Earliest Memories. As far back as I can remember, I have always heard music. As a child, music would just keep playing in my head, over and over again. It wouldn’t stop and let me relax.

Whenever I heard something that really appealed to me, the sensation was so strong that it would take over my entire being. Early on, my parents noticed the effect music had on me, but being in a country like India – and the time such as it was – not much could be done for me.

I am told that I hated going to kindergarten. I figured out that if I got sick, I wouldn’t have to go. But my parents developed a clever trick to stop me throwing up each morning. Just after breakfast they would play a record and that would keep me so engrossed that I would forget everything. Then when it was time, the record was put off and I ended up having going to school that day.

A Love for Instrumental Music. I have always had an unexplained affinity to instrumental music since I was very young. I recall going to LP / cassette shops in Calcutta, always asking for instrumental recordings. Unfortunately, these were always the least in supply. The reason is because in India, music and singing are almost always connected. Apart from some forms of Classical Indian music, nearly all Indian music will have the vocal element, whatever the genre might be. Songs are everywhere and for everyone.

Growing up I recall having heard so much music being sung around the house. Those were the days when we weren’t yet bombarded with ubiquitous and nonstop TV, radio, and (nowadays) internet entertainment. No, when you wanted entertainment at home, you would have to create and perform it or go to a concert or a show.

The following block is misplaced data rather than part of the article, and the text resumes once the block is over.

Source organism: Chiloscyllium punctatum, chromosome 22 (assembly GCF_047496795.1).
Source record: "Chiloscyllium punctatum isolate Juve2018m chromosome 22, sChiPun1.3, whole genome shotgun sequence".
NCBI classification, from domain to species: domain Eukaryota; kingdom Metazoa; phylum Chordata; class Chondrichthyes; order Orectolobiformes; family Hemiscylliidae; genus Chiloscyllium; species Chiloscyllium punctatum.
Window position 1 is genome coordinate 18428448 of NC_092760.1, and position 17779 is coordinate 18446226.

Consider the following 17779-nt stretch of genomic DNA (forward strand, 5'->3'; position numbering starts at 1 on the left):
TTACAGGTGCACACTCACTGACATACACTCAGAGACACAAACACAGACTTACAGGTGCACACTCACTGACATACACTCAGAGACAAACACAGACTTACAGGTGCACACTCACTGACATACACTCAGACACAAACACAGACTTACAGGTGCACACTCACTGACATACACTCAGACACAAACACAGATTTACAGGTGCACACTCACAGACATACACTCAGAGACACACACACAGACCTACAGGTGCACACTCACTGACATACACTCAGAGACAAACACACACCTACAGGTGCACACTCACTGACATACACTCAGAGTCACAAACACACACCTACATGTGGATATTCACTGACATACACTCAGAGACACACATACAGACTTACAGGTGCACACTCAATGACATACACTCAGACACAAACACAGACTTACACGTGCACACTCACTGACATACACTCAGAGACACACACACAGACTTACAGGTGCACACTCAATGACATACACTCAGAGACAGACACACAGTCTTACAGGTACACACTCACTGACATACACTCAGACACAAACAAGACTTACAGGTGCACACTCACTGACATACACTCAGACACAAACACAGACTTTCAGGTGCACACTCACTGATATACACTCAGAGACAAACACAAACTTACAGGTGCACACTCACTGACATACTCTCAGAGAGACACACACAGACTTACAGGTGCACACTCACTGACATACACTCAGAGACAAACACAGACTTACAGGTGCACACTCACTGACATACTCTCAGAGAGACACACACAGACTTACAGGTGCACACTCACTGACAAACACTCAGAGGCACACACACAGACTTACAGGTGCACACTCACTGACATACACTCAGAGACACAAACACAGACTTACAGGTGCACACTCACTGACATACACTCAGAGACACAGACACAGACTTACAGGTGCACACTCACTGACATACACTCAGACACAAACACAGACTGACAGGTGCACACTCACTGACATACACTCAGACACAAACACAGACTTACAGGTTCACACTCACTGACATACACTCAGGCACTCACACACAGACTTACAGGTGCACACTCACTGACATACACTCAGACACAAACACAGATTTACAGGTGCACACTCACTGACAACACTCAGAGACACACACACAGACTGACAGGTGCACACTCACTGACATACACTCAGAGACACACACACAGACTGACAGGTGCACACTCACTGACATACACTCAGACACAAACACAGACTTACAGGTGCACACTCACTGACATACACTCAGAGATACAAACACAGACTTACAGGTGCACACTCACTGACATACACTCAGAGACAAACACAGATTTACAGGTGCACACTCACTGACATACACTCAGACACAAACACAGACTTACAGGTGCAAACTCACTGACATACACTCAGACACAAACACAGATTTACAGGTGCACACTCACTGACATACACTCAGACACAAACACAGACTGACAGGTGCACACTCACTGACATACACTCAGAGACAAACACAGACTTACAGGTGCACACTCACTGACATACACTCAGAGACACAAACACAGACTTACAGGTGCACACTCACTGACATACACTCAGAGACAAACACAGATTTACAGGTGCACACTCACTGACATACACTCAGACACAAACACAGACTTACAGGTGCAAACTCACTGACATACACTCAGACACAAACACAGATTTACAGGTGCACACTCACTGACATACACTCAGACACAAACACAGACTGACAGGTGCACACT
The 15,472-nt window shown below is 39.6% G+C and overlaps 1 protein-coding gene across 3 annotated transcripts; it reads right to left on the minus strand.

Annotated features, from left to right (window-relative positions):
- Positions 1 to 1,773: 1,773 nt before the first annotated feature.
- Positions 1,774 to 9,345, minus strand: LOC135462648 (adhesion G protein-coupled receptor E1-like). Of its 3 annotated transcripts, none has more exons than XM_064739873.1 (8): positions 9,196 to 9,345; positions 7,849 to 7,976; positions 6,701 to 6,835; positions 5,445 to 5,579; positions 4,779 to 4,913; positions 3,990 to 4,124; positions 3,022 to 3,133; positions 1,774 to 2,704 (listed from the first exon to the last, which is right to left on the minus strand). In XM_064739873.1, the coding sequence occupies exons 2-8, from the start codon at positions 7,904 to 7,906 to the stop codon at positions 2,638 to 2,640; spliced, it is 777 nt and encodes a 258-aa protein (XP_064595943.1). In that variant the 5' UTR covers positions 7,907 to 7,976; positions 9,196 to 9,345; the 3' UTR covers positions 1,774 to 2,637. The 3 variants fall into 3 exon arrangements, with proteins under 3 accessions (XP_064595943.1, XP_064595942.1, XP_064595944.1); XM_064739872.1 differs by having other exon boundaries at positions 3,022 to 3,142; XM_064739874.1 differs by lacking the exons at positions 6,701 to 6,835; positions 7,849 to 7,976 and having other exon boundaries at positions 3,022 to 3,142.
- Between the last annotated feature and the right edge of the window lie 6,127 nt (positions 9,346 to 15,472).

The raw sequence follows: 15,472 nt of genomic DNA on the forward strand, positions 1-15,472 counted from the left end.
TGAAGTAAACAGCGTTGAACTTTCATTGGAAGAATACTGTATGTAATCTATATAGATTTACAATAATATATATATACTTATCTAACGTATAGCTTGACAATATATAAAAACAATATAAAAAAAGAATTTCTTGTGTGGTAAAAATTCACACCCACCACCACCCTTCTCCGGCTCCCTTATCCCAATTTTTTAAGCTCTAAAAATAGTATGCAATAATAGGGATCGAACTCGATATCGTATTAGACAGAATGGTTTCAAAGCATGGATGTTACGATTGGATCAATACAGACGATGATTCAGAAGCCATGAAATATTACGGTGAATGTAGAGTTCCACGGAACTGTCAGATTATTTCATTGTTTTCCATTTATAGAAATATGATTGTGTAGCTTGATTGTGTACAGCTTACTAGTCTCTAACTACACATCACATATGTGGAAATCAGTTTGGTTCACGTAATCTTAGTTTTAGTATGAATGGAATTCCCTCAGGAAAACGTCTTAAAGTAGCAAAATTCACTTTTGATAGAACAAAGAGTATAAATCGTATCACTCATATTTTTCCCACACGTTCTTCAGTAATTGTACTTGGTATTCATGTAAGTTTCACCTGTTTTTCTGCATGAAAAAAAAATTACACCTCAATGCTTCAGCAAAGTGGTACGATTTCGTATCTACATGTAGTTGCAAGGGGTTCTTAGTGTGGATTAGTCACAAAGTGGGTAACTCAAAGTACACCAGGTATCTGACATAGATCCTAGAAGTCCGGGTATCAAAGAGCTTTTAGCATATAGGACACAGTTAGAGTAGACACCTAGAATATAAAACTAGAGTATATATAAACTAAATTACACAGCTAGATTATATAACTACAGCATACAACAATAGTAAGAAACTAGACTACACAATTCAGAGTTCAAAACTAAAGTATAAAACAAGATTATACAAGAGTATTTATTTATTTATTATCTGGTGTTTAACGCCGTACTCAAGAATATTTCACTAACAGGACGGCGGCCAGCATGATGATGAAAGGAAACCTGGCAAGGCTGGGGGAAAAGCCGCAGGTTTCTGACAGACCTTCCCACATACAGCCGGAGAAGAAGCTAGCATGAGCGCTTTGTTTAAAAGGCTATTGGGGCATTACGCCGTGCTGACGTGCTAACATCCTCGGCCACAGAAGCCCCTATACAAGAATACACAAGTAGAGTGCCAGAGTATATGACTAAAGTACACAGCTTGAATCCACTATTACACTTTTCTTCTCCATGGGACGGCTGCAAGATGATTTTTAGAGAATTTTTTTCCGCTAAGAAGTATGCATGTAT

Music Is a Way of Life. Playing an LP was something we really took time for. It was something to savor. You have to understand that this was all delicate technology at that time, plus the fact that power cuts were so common that most evenings were spent without electricity at all. All we could do was to sing together!

My grandparents would sing along with my parents, often with a little harmonica or slide guitar thrown in. I lived within this music, I heard and absorbed the sound. There were European sounds, to be sure, but mostly Bengali songs – Rabindrasangeet, Nazrulgeeti, Kirtans, Atul prasad or simply popular and film or folk melodies. People recited poetry, quoted from books, and yes, people listened even while sipping some Whisky.

Today, this seem so impossible and so remote, doesn’t it? In my childhood, there was no Facebook. We actually sat face to face and shared real time with real people. We talked in person, not by way of this virtual world we are surrounded by now. Emotions were felt and experienced, not taught. Indians are a sensitive nation I believe. Today, though, it is difficult to preserve this personal connection to people.

A Fascination with Sound. Looking back now, I think this would explain my approach to making music. I look at it this way: even in large, symphonic orchestras, one must listen first. Only when one listens for the purpose of understanding, can one add their own sound. Then it makes sense.

It fascinates me that a group can play Mozart, and then the very same group turns around and plays Beethoven, but the sound within the ensemble is completely different. From identical musicians! I live to forever discover and keep discovering the secrets of how it all works! Sound is what led me Classical music, nothing else.